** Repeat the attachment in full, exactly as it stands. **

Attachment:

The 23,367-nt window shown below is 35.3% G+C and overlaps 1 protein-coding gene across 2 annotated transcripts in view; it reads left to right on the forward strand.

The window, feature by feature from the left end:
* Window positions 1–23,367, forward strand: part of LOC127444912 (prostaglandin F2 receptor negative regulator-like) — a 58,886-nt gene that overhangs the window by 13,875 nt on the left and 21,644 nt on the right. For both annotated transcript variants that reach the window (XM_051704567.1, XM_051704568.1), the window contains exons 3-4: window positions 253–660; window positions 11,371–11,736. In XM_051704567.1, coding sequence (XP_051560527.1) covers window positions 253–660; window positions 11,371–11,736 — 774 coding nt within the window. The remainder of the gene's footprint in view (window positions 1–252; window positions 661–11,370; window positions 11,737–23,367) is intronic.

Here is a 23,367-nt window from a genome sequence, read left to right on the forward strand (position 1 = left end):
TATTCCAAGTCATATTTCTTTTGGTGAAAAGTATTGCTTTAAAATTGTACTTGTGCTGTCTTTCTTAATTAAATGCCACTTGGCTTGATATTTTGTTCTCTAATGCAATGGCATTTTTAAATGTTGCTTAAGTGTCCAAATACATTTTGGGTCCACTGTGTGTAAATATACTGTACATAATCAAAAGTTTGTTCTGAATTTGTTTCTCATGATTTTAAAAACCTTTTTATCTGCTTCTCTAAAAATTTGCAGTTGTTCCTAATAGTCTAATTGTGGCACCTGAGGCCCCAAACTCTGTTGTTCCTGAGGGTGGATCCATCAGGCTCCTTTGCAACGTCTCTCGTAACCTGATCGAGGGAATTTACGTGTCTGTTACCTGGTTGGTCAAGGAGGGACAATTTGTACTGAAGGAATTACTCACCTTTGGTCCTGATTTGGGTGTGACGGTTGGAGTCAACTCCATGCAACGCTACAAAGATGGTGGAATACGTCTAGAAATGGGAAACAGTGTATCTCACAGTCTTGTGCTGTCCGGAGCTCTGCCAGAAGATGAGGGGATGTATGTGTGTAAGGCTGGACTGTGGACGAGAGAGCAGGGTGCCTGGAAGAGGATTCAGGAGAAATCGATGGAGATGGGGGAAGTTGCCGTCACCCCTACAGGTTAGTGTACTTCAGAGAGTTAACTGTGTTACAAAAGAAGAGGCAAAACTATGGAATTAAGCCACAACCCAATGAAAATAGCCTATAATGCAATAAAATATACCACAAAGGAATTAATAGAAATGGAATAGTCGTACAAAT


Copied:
The 23,367-nt window shown below is 35.3% G+C and overlaps 1 protein-coding gene across 2 annotated transcripts in view; it reads left to right on the forward strand.

The window, feature by feature from the left end:
* Window positions 1–23,367, forward strand: part of LOC127444912 (prostaglandin F2 receptor negative regulator-like) — a 58,886-nt gene that overhangs the window by 13,875 nt on the left and 21,644 nt on the right. For both annotated transcript variants that reach the window (XM_051704567.1, XM_051704568.1), the window contains exons 3-4: window positions 253–660; window positions 11,371–11,736. In XM_051704567.1, coding sequence (XP_051560527.1) covers window positions 253–660; window positions 11,371–11,736 — 774 coding nt within the window. The remainder of the gene's footprint in view (window positions 1–252; window positions 661–11,370; window positions 11,737–23,367) is intronic.

Here is a 23,367-nt window from a genome sequence, read left to right on the forward strand (position 1 = left end):
TATTCCAAGTCATATTTCTTTTGGTGAAAAGTATTGCTTTAAAATTGTACTTGTGCTGTCTTTCTTAATTAAATGCCACTTGGCTTGATATTTTGTTCTCTAATGCAATGGCATTTTTAAATGTTGCTTAAGTGTCCAAATACATTTTGGGTCCACTGTGTGTAAATATACTGTACATAATCAAAAGTTTGTTCTGAATTTGTTTCTCATGATTTTAAAAACCTTTTTATCTGCTTCTCTAAAAATTTGCAGTTGTTCCTAATAGTCTAATTGTGGCACCTGAGGCCCCAAACTCTGTTGTTCCTGAGGGTGGATCCATCAGGCTCCTTTGCAACGTCTCTCGTAACCTGATCGAGGGAATTTACGTGTCTGTTACCTGGTTGGTCAAGGAGGGACAATTTGTACTGAAGGAATTACTCACCTTTGGTCCTGATTTGGGTGTGACGGTTGGAGTCAACTCCATGCAACGCTACAAAGATGGTGGAATACGTCTAGAAATGGGAAACAGTGTATCTCACAGTCTTGTGCTGTCCGGAGCTCTGCCAGAAGATGAGGGGATGTATGTGTGTAAGGCTGGACTGTGGACGAGAGAGCAGGGTGCCTGGAAGAGGATTCAGGAGAAATCGATGGAGATGGGGGAAGTTGCCGTCACCCCTACAGGTTAGTGTACTTCAGAGAGTTAACTGTGTTACAAAAGAAGAGGCAAAACTATGGAATTAAGCCACAACCCAATGAAAATAGCCTATAATGCAATAAAATATACCACAAAGGAATTAATAGAAATGGAATAGTCGTACAAAT